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Leadership Lessons from the Susan G. Komen Foundation

This is a guest post by Dani Robbins, a Metcalf & Associates, Inc. Associate.

As we all know by now, the Susan G. Komen Foundation Board of Directors adopted and then quickly revised (in response to fierce opposition) a policy that disallowed financial support to organizations that are under investigation, even politically motivated investigations, after a Florida Republican began an investigation into Planned Parenthood to assess if any Federal funding was being used to support abortions.

It all took less than a week, but during that week, some powerful leadership lessons emerged.

Let’s start in Philadelphia from whence the article entitled Komen foundation needs cure for backlash over Planned Parenthood cutoff hails. The article says ”The Susan G. Komen foundation, a behemoth in breast cancer philanthropy and creator of the immensely successful Race for the Cure brand, is battling a public-relations debacle. Within hours of Tuesday’s news that Komen would stop giving grants to Planned Parenthood for breast health services, donations began pouring in to the family planning organization while pink-ribbon crusaders vowed to cut Komen off.”

Talk about picking a hill to die on! Regardless of if you are pro choice or pro-life, love Planned Parenthood, love Komen, hate one, or hate the other, the Komen Board found themselves with a PR tsunami. NPR.org called it “one of the worst weeks in terms of public relations of any organization in recent memory.” And Komen is the PR queens of pink.

National Foundation Boards, like many Boards, tend to be filled with very smart, talented, passionate and connected people. I can only surmise that they greatly underestimated the ramifications of their decisions. Or that Board members who did not agree, also did not speak up! Stupid things happen, sometimes because they are allowed to happen.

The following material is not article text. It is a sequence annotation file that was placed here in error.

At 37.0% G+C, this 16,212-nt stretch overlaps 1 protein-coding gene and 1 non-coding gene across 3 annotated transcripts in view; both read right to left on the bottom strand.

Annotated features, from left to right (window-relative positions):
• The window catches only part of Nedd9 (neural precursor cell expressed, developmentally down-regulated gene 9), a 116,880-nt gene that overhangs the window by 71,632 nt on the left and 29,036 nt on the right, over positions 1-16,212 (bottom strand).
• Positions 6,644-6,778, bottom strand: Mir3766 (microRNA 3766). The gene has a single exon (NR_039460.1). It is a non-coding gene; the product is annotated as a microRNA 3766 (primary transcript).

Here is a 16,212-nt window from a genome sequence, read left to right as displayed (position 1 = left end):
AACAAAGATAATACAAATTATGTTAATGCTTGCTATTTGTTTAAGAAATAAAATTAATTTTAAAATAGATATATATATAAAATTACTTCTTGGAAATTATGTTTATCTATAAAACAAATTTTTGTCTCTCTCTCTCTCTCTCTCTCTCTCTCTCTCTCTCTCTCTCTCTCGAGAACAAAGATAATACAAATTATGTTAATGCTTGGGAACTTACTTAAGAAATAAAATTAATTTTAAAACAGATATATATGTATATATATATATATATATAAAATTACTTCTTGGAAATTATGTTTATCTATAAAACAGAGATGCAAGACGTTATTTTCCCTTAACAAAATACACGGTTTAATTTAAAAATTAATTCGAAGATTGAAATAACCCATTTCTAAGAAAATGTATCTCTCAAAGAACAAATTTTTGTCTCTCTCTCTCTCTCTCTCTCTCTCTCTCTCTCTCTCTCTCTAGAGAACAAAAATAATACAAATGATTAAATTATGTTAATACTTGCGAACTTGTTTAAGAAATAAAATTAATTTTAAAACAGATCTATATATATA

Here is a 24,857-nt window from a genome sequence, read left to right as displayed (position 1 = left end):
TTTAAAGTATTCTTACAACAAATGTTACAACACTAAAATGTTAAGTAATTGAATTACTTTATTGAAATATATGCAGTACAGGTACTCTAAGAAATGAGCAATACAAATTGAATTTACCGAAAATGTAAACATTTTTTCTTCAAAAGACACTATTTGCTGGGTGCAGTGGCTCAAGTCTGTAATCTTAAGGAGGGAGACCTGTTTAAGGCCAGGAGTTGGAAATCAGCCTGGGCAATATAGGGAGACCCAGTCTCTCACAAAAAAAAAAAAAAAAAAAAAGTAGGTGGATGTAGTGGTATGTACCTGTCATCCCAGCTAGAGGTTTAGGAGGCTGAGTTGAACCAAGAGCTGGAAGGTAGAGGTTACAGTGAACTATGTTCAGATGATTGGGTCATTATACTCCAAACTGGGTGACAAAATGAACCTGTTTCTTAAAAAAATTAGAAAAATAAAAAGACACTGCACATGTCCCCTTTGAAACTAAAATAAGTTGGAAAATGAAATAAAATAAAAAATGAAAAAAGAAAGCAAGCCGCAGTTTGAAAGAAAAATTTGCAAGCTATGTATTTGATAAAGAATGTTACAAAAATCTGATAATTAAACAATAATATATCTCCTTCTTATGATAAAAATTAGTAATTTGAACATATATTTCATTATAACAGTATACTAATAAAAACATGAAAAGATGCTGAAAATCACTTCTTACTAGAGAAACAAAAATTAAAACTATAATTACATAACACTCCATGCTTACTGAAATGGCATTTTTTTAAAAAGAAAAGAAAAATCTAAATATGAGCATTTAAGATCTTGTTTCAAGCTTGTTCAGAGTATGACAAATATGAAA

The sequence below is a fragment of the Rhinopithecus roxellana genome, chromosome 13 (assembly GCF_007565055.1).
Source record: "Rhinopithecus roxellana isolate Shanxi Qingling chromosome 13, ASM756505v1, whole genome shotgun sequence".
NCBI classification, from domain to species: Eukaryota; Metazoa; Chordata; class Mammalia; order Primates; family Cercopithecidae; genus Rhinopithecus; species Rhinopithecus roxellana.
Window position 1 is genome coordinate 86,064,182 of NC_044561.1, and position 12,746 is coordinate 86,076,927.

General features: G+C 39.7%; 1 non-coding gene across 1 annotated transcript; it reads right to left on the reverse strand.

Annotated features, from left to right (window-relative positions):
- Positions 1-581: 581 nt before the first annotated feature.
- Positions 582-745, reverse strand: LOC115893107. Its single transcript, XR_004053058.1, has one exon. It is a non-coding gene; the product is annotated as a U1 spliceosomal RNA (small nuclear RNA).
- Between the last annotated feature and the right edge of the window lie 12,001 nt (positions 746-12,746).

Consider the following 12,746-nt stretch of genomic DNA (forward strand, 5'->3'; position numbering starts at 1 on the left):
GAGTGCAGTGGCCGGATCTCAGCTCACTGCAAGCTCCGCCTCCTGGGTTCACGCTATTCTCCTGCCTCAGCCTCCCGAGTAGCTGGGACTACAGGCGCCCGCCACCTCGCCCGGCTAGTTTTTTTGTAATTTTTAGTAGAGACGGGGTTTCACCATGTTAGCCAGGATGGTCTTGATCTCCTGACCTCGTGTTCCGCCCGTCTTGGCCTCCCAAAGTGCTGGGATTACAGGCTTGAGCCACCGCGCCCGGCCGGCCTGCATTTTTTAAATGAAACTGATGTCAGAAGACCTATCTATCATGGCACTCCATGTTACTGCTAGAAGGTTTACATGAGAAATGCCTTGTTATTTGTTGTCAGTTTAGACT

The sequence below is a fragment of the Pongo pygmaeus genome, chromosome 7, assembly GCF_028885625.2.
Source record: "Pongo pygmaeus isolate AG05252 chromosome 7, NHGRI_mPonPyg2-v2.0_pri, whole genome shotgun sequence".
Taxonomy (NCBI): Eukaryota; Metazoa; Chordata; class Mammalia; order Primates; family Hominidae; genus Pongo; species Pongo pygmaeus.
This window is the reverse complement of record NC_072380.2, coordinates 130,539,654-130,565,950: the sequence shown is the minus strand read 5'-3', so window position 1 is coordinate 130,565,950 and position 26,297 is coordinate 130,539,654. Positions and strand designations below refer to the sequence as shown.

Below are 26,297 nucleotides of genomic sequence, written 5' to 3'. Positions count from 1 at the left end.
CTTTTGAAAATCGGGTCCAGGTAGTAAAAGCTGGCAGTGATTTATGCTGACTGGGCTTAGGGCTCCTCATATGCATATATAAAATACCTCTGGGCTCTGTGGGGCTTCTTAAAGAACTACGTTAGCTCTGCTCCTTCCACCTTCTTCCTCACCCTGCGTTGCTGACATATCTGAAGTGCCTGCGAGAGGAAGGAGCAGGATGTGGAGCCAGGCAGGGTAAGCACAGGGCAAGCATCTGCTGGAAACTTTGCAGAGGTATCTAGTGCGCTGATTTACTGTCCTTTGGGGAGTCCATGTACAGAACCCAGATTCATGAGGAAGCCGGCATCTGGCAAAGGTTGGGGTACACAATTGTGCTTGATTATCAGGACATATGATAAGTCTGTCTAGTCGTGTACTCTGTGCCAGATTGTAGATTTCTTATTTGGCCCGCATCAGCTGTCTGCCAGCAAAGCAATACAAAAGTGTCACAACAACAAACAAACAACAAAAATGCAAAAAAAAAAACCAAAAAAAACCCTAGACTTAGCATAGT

The Washington Post reported ”Komen has been deluged with negative emails and Facebook postings, accusing it of knuckling under to pressure from anti-abortion groups, since The Associated Press reported on Tuesday that the charity was halting grants that Planned Parenthood affiliates used for breast exams and related services. The grants totaled $680,000 last year.” The article goes onto say “Besides $400,000 in smaller donations from 6,000 people, Planned Parenthood is receiving $250,000 from a family foundation in Dallas and a $250,000 pledge announced Thursday by New York Mayor Michael Bloomberg to match future donations.”

Leadership at any level is hard. Leaders make decisions. Some decisions will be unpopular. Some will be unwelcomed. Some will be unsafe for the leader but right for the organization. “Is this the hill you want to die on?” is a great question to ask before you charge forward.

It may well be the hill you want to die on. We all have values and when we’re lucky and intentional, we work at a place where the values of the company match our values. The question comes up less in this environment but it still comes up, especially if leadership, at the Board or senior level, changes.

What if you work with someone who continues to make sexually charged comments or gestures? You’ve said something to him. (Sorry; it’s usually a him.) You’ve said something to your boss. Where do you take it from there? What is the price?

What if the culture has changed around you? What if a board member/s or manager encourages you to do something you believe is unwise, or unethical or illegal? What if other Board members disagree but remain silent? What if you’re in charge and despite your best efforts to the contrary, you cannot align your values and the organizational values. In those circumstances, it may very well be the hill you want to die on.

What if your women focused work place decides to de-fund another women focused organization? Maybe you charge the hill. Maybe go away quietly. Where do the lines go between burning bridges and refusing to be a part of something that is abhorrent to you?

Mollie Williams, the Komen official who resigned to protest the organization’s decision to defund Planned Parenthood, managed to do both, and to do it brilliantly. She is quoted in The Atlantic as saying “Thank you for contacting me. As a public health professional, I must honor the confidentiality of my former employer, Susan G. Komen for the Cure, and for this reason, I ‘m not responding to questions about Komen’s decision to no longer fund Planned Parenthood. The divide between these two very important organizations saddens me. I am hopeful their passionate and courageous leaders, Nancy Brinker and Cecile Richards, can swiftly resolve this conflict in a manner that benefits the women they both serve.”

Now, you might note that other than offering respect, she didn’t say much, but then, again, she didn’t have to. Because she left, and that says it all.